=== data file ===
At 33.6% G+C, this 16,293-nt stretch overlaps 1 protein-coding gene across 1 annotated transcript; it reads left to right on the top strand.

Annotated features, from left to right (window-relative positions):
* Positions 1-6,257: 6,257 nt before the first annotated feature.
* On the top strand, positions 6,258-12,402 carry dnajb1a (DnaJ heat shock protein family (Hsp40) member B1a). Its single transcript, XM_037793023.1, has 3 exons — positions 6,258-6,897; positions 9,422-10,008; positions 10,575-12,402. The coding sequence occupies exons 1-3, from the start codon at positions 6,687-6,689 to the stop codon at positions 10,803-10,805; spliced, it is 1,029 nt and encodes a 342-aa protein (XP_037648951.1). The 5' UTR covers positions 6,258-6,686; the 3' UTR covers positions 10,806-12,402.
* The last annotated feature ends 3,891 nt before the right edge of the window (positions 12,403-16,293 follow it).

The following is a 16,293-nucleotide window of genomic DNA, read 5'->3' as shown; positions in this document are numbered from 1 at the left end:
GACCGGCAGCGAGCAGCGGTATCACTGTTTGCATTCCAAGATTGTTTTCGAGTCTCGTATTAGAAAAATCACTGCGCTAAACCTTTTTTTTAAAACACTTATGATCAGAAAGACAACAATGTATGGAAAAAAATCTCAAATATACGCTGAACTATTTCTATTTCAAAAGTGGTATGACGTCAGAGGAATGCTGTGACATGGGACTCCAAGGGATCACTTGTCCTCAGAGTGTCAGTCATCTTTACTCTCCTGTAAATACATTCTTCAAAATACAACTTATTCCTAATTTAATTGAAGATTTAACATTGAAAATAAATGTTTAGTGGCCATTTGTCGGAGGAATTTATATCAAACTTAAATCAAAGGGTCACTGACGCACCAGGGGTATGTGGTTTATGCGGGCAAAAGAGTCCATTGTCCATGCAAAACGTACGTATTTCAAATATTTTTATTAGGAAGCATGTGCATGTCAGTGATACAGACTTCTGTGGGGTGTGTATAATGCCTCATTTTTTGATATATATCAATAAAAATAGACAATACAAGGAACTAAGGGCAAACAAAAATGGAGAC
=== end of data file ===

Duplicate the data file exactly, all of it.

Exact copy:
At 33.6% G+C, this 16,293-nt stretch overlaps 1 protein-coding gene across 1 annotated transcript; it reads left to right on the top strand.

Annotated features, from left to right (window-relative positions):
* Positions 1-6,257: 6,257 nt before the first annotated feature.
* On the top strand, positions 6,258-12,402 carry dnajb1a (DnaJ heat shock protein family (Hsp40) member B1a). Its single transcript, XM_037793023.1, has 3 exons — positions 6,258-6,897; positions 9,422-10,008; positions 10,575-12,402. The coding sequence occupies exons 1-3, from the start codon at positions 6,687-6,689 to the stop codon at positions 10,803-10,805; spliced, it is 1,029 nt and encodes a 342-aa protein (XP_037648951.1). The 5' UTR covers positions 6,258-6,686; the 3' UTR covers positions 10,806-12,402.
* The last annotated feature ends 3,891 nt before the right edge of the window (positions 12,403-16,293 follow it).

The following is a 16,293-nucleotide window of genomic DNA, read 5'->3' as shown; positions in this document are numbered from 1 at the left end:
GACCGGCAGCGAGCAGCGGTATCACTGTTTGCATTCCAAGATTGTTTTCGAGTCTCGTATTAGAAAAATCACTGCGCTAAACCTTTTTTTTAAAACACTTATGATCAGAAAGACAACAATGTATGGAAAAAAATCTCAAATATACGCTGAACTATTTCTATTTCAAAAGTGGTATGACGTCAGAGGAATGCTGTGACATGGGACTCCAAGGGATCACTTGTCCTCAGAGTGTCAGTCATCTTTACTCTCCTGTAAATACATTCTTCAAAATACAACTTATTCCTAATTTAATTGAAGATTTAACATTGAAAATAAATGTTTAGTGGCCATTTGTCGGAGGAATTTATATCAAACTTAAATCAAAGGGTCACTGACGCACCAGGGGTATGTGGTTTATGCGGGCAAAAGAGTCCATTGTCCATGCAAAACGTACGTATTTCAAATATTTTTATTAGGAAGCATGTGCATGTCAGTGATACAGACTTCTGTGGGGTGTGTATAATGCCTCATTTTTTGATATATATCAATAAAAATAGACAATACAAGGAACTAAGGGCAAACAAAAATGGAGAC